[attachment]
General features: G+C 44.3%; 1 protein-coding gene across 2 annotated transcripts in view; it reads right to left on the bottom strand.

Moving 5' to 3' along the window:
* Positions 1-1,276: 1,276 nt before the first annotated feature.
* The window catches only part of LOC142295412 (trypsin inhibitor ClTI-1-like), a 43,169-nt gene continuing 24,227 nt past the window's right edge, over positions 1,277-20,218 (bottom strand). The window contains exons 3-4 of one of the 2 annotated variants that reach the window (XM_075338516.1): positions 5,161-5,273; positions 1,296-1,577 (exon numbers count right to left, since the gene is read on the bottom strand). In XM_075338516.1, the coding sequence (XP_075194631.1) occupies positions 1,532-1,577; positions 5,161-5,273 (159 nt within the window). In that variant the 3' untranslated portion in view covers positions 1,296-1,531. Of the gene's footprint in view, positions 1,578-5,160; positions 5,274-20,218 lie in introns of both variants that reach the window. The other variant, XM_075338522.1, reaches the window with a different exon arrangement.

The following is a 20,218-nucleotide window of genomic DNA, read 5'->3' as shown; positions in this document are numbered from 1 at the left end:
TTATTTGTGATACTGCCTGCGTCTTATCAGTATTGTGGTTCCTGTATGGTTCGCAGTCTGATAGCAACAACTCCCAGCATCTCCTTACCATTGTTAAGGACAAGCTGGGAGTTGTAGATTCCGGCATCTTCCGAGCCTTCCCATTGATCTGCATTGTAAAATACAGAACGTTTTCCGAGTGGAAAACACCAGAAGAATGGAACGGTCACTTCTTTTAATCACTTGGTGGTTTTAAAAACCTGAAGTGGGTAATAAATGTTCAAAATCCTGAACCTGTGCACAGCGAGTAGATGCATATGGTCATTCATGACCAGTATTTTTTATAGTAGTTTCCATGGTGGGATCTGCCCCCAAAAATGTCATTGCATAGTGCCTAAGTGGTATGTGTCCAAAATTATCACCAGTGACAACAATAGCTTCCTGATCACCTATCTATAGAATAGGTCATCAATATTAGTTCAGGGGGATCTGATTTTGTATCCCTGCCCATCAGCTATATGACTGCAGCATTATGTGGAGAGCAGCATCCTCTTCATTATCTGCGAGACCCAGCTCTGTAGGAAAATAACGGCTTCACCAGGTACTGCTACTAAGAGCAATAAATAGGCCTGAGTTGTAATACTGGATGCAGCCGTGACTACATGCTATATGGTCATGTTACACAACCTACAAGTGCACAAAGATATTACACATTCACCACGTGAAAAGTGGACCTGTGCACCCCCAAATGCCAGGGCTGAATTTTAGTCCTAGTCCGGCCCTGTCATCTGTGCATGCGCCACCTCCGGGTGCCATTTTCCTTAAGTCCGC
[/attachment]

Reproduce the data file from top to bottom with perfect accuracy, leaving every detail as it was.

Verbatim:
General features: G+C 44.3%; 1 protein-coding gene across 2 annotated transcripts in view; it reads right to left on the bottom strand.

Moving 5' to 3' along the window:
* Positions 1-1,276: 1,276 nt before the first annotated feature.
* The window catches only part of LOC142295412 (trypsin inhibitor ClTI-1-like), a 43,169-nt gene continuing 24,227 nt past the window's right edge, over positions 1,277-20,218 (bottom strand). The window contains exons 3-4 of one of the 2 annotated variants that reach the window (XM_075338516.1): positions 5,161-5,273; positions 1,296-1,577 (exon numbers count right to left, since the gene is read on the bottom strand). In XM_075338516.1, the coding sequence (XP_075194631.1) occupies positions 1,532-1,577; positions 5,161-5,273 (159 nt within the window). In that variant the 3' untranslated portion in view covers positions 1,296-1,531. Of the gene's footprint in view, positions 1,578-5,160; positions 5,274-20,218 lie in introns of both variants that reach the window. The other variant, XM_075338522.1, reaches the window with a different exon arrangement.

The following is a 20,218-nucleotide window of genomic DNA, read 5'->3' as shown; positions in this document are numbered from 1 at the left end:
TTATTTGTGATACTGCCTGCGTCTTATCAGTATTGTGGTTCCTGTATGGTTCGCAGTCTGATAGCAACAACTCCCAGCATCTCCTTACCATTGTTAAGGACAAGCTGGGAGTTGTAGATTCCGGCATCTTCCGAGCCTTCCCATTGATCTGCATTGTAAAATACAGAACGTTTTCCGAGTGGAAAACACCAGAAGAATGGAACGGTCACTTCTTTTAATCACTTGGTGGTTTTAAAAACCTGAAGTGGGTAATAAATGTTCAAAATCCTGAACCTGTGCACAGCGAGTAGATGCATATGGTCATTCATGACCAGTATTTTTTATAGTAGTTTCCATGGTGGGATCTGCCCCCAAAAATGTCATTGCATAGTGCCTAAGTGGTATGTGTCCAAAATTATCACCAGTGACAACAATAGCTTCCTGATCACCTATCTATAGAATAGGTCATCAATATTAGTTCAGGGGGATCTGATTTTGTATCCCTGCCCATCAGCTATATGACTGCAGCATTATGTGGAGAGCAGCATCCTCTTCATTATCTGCGAGACCCAGCTCTGTAGGAAAATAACGGCTTCACCAGGTACTGCTACTAAGAGCAATAAATAGGCCTGAGTTGTAATACTGGATGCAGCCGTGACTACATGCTATATGGTCATGTTACACAACCTACAAGTGCACAAAGATATTACACATTCACCACGTGAAAAGTGGACCTGTGCACCCCCAAATGCCAGGGCTGAATTTTAGTCCTAGTCCGGCCCTGTCATCTGTGCATGCGCCACCTCCGGGTGCCATTTTCCTTAAGTCCGC